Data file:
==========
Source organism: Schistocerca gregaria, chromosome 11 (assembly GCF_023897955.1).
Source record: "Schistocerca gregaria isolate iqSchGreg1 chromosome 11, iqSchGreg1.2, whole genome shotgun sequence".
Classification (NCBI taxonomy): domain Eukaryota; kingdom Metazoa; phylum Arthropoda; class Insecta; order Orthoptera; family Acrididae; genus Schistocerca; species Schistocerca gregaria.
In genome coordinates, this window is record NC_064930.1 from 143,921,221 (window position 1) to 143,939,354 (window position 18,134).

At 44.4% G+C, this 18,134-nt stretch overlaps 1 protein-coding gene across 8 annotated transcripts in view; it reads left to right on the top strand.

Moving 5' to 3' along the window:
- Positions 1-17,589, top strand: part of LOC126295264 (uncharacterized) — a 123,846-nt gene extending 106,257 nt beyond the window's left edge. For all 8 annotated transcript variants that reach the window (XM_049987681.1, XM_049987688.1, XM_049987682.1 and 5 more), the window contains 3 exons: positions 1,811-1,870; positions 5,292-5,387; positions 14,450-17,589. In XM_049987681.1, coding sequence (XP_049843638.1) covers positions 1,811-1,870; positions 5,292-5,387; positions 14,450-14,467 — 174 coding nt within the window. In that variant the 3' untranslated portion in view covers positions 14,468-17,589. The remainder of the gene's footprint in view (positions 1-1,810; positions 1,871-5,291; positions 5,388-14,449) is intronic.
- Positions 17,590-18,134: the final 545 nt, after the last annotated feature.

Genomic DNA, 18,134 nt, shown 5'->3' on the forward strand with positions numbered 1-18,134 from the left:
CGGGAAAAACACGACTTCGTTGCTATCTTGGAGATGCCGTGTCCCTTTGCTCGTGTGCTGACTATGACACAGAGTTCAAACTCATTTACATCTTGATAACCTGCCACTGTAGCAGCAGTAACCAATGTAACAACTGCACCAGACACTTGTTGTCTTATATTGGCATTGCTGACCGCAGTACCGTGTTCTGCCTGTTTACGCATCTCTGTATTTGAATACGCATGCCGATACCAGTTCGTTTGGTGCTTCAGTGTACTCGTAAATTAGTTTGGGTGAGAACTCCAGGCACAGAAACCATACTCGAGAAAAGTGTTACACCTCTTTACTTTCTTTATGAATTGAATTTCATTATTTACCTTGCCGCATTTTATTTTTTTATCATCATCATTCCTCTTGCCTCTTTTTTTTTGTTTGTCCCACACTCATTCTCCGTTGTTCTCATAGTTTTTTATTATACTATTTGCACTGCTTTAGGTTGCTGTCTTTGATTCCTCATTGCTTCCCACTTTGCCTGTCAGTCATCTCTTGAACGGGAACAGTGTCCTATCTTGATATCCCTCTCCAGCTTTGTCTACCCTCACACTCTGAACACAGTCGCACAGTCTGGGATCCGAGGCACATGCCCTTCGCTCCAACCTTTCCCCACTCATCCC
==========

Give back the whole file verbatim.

Source organism: Schistocerca gregaria, chromosome 11 (assembly GCF_023897955.1).
Source record: "Schistocerca gregaria isolate iqSchGreg1 chromosome 11, iqSchGreg1.2, whole genome shotgun sequence".
Classification (NCBI taxonomy): domain Eukaryota; kingdom Metazoa; phylum Arthropoda; class Insecta; order Orthoptera; family Acrididae; genus Schistocerca; species Schistocerca gregaria.
In genome coordinates, this window is record NC_064930.1 from 143,921,221 (window position 1) to 143,939,354 (window position 18,134).

At 44.4% G+C, this 18,134-nt stretch overlaps 1 protein-coding gene across 8 annotated transcripts in view; it reads left to right on the top strand.

Moving 5' to 3' along the window:
- Positions 1-17,589, top strand: part of LOC126295264 (uncharacterized) — a 123,846-nt gene extending 106,257 nt beyond the window's left edge. For all 8 annotated transcript variants that reach the window (XM_049987681.1, XM_049987688.1, XM_049987682.1 and 5 more), the window contains 3 exons: positions 1,811-1,870; positions 5,292-5,387; positions 14,450-17,589. In XM_049987681.1, coding sequence (XP_049843638.1) covers positions 1,811-1,870; positions 5,292-5,387; positions 14,450-14,467 — 174 coding nt within the window. In that variant the 3' untranslated portion in view covers positions 14,468-17,589. The remainder of the gene's footprint in view (positions 1-1,810; positions 1,871-5,291; positions 5,388-14,449) is intronic.
- Positions 17,590-18,134: the final 545 nt, after the last annotated feature.

Genomic DNA, 18,134 nt, shown 5'->3' on the forward strand with positions numbered 1-18,134 from the left:
CGGGAAAAACACGACTTCGTTGCTATCTTGGAGATGCCGTGTCCCTTTGCTCGTGTGCTGACTATGACACAGAGTTCAAACTCATTTACATCTTGATAACCTGCCACTGTAGCAGCAGTAACCAATGTAACAACTGCACCAGACACTTGTTGTCTTATATTGGCATTGCTGACCGCAGTACCGTGTTCTGCCTGTTTACGCATCTCTGTATTTGAATACGCATGCCGATACCAGTTCGTTTGGTGCTTCAGTGTACTCGTAAATTAGTTTGGGTGAGAACTCCAGGCACAGAAACCATACTCGAGAAAAGTGTTACACCTCTTTACTTTCTTTATGAATTGAATTTCATTATTTACCTTGCCGCATTTTATTTTTTTATCATCATCATTCCTCTTGCCTCTTTTTTTTTGTTTGTCCCACACTCATTCTCCGTTGTTCTCATAGTTTTTTATTATACTATTTGCACTGCTTTAGGTTGCTGTCTTTGATTCCTCATTGCTTCCCACTTTGCCTGTCAGTCATCTCTTGAACGGGAACAGTGTCCTATCTTGATATCCCTCTCCAGCTTTGTCTACCCTCACACTCTGAACACAGTCGCACAGTCTGGGATCCGAGGCACATGCCCTTCGCTCCAACCTTTCCCCACTCATCCC